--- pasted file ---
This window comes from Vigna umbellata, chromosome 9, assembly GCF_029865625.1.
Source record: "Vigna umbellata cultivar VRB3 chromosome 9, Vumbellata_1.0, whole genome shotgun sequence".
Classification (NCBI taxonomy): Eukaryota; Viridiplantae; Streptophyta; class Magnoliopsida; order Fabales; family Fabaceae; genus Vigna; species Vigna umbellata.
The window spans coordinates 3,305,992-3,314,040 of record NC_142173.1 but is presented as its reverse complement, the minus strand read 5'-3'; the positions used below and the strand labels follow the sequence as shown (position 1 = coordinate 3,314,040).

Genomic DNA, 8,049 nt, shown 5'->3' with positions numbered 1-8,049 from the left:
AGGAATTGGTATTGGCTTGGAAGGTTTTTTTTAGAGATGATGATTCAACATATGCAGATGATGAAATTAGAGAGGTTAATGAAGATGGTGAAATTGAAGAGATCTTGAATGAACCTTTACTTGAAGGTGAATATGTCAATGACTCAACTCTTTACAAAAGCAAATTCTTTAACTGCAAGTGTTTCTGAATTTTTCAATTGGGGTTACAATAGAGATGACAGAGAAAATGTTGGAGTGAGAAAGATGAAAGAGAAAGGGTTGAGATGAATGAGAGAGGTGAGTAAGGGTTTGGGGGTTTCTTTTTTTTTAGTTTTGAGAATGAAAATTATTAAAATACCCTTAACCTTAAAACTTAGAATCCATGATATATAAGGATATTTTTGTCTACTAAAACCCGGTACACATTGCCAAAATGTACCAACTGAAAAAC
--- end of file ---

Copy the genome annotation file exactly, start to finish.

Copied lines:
This window comes from Vigna umbellata, chromosome 9, assembly GCF_029865625.1.
Source record: "Vigna umbellata cultivar VRB3 chromosome 9, Vumbellata_1.0, whole genome shotgun sequence".
Classification (NCBI taxonomy): Eukaryota; Viridiplantae; Streptophyta; class Magnoliopsida; order Fabales; family Fabaceae; genus Vigna; species Vigna umbellata.
The window spans coordinates 3,305,992-3,314,040 of record NC_142173.1 but is presented as its reverse complement, the minus strand read 5'-3'; the positions used below and the strand labels follow the sequence as shown (position 1 = coordinate 3,314,040).

Genomic DNA, 8,049 nt, shown 5'->3' with positions numbered 1-8,049 from the left:
AGGAATTGGTATTGGCTTGGAAGGTTTTTTTTAGAGATGATGATTCAACATATGCAGATGATGAAATTAGAGAGGTTAATGAAGATGGTGAAATTGAAGAGATCTTGAATGAACCTTTACTTGAAGGTGAATATGTCAATGACTCAACTCTTTACAAAAGCAAATTCTTTAACTGCAAGTGTTTCTGAATTTTTCAATTGGGGTTACAATAGAGATGACAGAGAAAATGTTGGAGTGAGAAAGATGAAAGAGAAAGGGTTGAGATGAATGAGAGAGGTGAGTAAGGGTTTGGGGGTTTCTTTTTTTTTAGTTTTGAGAATGAAAATTATTAAAATACCCTTAACCTTAAAACTTAGAATCCATGATATATAAGGATATTTTTGTCTACTAAAACCCGGTACACATTGCCAAAATGTACCAACTGAAAAAC